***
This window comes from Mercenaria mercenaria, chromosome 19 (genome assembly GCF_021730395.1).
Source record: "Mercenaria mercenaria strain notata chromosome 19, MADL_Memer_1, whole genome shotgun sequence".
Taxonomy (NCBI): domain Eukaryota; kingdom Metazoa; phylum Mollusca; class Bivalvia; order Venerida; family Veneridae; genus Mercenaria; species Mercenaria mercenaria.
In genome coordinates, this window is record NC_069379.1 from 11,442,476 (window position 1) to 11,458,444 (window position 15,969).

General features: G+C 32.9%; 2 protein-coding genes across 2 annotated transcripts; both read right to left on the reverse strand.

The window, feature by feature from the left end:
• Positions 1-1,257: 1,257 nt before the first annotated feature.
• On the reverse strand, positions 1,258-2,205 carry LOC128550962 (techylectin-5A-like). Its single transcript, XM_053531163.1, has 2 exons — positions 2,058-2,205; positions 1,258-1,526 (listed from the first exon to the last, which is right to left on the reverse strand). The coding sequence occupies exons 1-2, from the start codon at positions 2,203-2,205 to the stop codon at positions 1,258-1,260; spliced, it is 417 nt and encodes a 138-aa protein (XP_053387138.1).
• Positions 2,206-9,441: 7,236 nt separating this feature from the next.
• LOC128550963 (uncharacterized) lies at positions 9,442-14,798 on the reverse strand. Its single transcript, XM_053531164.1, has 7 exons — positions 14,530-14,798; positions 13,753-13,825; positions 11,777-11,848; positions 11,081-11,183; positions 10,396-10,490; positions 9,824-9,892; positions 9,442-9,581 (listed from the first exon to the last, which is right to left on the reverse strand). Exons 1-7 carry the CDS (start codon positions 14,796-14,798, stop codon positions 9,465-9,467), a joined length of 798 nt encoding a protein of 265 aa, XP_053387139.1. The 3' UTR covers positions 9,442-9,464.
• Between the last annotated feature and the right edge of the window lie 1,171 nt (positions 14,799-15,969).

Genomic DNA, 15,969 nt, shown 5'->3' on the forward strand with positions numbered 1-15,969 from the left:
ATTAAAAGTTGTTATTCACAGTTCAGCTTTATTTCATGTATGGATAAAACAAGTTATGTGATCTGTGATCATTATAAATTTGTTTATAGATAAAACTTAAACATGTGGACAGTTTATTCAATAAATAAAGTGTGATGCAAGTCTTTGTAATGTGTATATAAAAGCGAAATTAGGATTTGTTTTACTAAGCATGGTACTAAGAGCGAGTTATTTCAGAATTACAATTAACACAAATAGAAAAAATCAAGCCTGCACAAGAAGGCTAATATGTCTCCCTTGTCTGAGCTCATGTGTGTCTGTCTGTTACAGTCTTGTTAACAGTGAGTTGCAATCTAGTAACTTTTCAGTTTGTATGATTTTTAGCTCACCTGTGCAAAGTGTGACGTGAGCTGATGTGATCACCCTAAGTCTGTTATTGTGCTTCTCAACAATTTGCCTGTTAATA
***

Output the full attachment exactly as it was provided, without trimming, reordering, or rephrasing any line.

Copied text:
This window comes from Mercenaria mercenaria, chromosome 19 (genome assembly GCF_021730395.1).
Source record: "Mercenaria mercenaria strain notata chromosome 19, MADL_Memer_1, whole genome shotgun sequence".
Taxonomy (NCBI): domain Eukaryota; kingdom Metazoa; phylum Mollusca; class Bivalvia; order Venerida; family Veneridae; genus Mercenaria; species Mercenaria mercenaria.
In genome coordinates, this window is record NC_069379.1 from 11,442,476 (window position 1) to 11,458,444 (window position 15,969).

General features: G+C 32.9%; 2 protein-coding genes across 2 annotated transcripts; both read right to left on the reverse strand.

The window, feature by feature from the left end:
• Positions 1-1,257: 1,257 nt before the first annotated feature.
• On the reverse strand, positions 1,258-2,205 carry LOC128550962 (techylectin-5A-like). Its single transcript, XM_053531163.1, has 2 exons — positions 2,058-2,205; positions 1,258-1,526 (listed from the first exon to the last, which is right to left on the reverse strand). The coding sequence occupies exons 1-2, from the start codon at positions 2,203-2,205 to the stop codon at positions 1,258-1,260; spliced, it is 417 nt and encodes a 138-aa protein (XP_053387138.1).
• Positions 2,206-9,441: 7,236 nt separating this feature from the next.
• LOC128550963 (uncharacterized) lies at positions 9,442-14,798 on the reverse strand. Its single transcript, XM_053531164.1, has 7 exons — positions 14,530-14,798; positions 13,753-13,825; positions 11,777-11,848; positions 11,081-11,183; positions 10,396-10,490; positions 9,824-9,892; positions 9,442-9,581 (listed from the first exon to the last, which is right to left on the reverse strand). Exons 1-7 carry the CDS (start codon positions 14,796-14,798, stop codon positions 9,465-9,467), a joined length of 798 nt encoding a protein of 265 aa, XP_053387139.1. The 3' UTR covers positions 9,442-9,464.
• Between the last annotated feature and the right edge of the window lie 1,171 nt (positions 14,799-15,969).

Genomic DNA, 15,969 nt, shown 5'->3' on the forward strand with positions numbered 1-15,969 from the left:
ATTAAAAGTTGTTATTCACAGTTCAGCTTTATTTCATGTATGGATAAAACAAGTTATGTGATCTGTGATCATTATAAATTTGTTTATAGATAAAACTTAAACATGTGGACAGTTTATTCAATAAATAAAGTGTGATGCAAGTCTTTGTAATGTGTATATAAAAGCGAAATTAGGATTTGTTTTACTAAGCATGGTACTAAGAGCGAGTTATTTCAGAATTACAATTAACACAAATAGAAAAAATCAAGCCTGCACAAGAAGGCTAATATGTCTCCCTTGTCTGAGCTCATGTGTGTCTGTCTGTTACAGTCTTGTTAACAGTGAGTTGCAATCTAGTAACTTTTCAGTTTGTATGATTTTTAGCTCACCTGTGCAAAGTGTGACGTGAGCTGATGTGATCACCCTAAGTCTGTTATTGTGCTTCTCAACAATTTGCCTGTTAATA